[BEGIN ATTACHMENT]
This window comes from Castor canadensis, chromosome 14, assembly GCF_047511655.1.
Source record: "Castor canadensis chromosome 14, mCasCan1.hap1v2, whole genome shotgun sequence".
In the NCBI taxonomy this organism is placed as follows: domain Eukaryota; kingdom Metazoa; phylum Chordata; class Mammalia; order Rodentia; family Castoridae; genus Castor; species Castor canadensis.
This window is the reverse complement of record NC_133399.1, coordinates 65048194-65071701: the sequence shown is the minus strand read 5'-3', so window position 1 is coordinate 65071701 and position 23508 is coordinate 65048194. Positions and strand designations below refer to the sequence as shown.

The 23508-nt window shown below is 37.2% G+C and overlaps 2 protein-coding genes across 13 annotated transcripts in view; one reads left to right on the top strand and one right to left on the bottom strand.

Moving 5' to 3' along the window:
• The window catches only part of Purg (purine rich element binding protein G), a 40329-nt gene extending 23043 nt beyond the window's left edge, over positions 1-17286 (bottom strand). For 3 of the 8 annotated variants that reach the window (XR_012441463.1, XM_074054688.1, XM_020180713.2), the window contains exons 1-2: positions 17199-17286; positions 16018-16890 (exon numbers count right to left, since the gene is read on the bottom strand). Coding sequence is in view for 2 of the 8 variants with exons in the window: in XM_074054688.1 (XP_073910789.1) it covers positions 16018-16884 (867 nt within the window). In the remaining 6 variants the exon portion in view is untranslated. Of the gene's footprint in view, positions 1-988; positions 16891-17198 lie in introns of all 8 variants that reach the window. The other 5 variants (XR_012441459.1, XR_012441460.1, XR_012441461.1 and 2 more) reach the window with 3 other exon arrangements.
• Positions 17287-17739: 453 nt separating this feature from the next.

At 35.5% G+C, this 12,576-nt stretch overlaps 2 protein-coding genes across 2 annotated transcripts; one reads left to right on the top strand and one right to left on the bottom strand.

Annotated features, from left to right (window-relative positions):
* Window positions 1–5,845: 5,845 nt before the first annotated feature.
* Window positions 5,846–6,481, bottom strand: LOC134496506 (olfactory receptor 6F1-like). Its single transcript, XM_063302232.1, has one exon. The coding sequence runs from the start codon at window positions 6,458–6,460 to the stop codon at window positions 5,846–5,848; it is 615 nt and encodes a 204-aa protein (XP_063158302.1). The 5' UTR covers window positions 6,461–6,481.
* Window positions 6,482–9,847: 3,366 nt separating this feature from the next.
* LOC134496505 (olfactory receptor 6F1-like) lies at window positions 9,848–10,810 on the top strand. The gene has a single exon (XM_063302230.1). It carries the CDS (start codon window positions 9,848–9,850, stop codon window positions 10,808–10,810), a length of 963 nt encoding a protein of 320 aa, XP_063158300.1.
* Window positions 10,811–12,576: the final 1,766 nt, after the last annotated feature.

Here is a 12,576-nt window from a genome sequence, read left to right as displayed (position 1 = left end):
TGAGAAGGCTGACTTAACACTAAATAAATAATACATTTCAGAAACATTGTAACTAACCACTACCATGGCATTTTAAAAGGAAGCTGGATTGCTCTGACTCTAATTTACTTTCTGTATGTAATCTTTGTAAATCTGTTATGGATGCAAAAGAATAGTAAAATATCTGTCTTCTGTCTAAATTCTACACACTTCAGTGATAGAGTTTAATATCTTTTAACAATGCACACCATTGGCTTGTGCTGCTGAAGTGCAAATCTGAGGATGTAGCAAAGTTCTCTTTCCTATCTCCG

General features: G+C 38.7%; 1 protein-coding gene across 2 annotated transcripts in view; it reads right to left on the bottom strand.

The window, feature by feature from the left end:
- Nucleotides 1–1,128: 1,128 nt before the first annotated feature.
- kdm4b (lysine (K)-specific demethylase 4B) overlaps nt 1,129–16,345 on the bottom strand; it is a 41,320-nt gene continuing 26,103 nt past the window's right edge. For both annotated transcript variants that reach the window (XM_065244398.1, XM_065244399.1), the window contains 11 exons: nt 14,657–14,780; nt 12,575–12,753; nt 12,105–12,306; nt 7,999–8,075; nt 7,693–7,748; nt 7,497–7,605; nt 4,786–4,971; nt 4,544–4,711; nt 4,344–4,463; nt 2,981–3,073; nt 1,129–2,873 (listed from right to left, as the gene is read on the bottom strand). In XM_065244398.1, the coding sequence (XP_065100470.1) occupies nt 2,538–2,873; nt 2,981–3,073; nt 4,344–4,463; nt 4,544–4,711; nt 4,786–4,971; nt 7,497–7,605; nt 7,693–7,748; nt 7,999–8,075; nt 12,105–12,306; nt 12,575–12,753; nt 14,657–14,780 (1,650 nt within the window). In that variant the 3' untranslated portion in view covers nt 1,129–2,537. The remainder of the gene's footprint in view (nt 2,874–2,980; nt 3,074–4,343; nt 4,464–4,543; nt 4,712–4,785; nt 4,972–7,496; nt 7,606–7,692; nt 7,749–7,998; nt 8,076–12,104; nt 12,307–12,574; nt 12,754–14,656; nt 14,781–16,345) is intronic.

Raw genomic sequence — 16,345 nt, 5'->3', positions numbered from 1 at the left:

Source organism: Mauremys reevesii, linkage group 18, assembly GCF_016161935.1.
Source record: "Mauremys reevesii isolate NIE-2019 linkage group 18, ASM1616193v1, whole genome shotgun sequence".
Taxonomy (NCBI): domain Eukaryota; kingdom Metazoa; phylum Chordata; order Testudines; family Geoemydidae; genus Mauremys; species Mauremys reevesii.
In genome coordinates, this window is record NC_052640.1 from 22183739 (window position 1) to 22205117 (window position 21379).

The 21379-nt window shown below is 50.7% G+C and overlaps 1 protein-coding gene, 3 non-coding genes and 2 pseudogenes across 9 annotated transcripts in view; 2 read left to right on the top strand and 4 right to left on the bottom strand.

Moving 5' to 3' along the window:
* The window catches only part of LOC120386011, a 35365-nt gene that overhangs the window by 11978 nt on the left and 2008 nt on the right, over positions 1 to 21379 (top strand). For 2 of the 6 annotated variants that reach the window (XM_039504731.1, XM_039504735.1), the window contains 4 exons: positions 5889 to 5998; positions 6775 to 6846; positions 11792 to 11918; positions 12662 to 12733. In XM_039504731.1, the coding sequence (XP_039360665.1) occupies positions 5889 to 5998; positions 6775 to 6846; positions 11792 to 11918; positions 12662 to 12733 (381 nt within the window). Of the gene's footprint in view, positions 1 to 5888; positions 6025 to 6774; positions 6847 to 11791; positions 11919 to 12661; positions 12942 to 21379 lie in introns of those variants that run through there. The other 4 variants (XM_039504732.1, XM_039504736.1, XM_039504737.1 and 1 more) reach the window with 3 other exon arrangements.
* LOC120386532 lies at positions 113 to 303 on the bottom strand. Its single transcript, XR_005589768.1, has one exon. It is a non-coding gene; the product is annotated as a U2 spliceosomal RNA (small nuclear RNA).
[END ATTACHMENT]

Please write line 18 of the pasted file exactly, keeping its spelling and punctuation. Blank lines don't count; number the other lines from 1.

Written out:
General features: G+C 38.7%; 1 protein-coding gene across 2 annotated transcripts in view; it reads right to left on the bottom strand.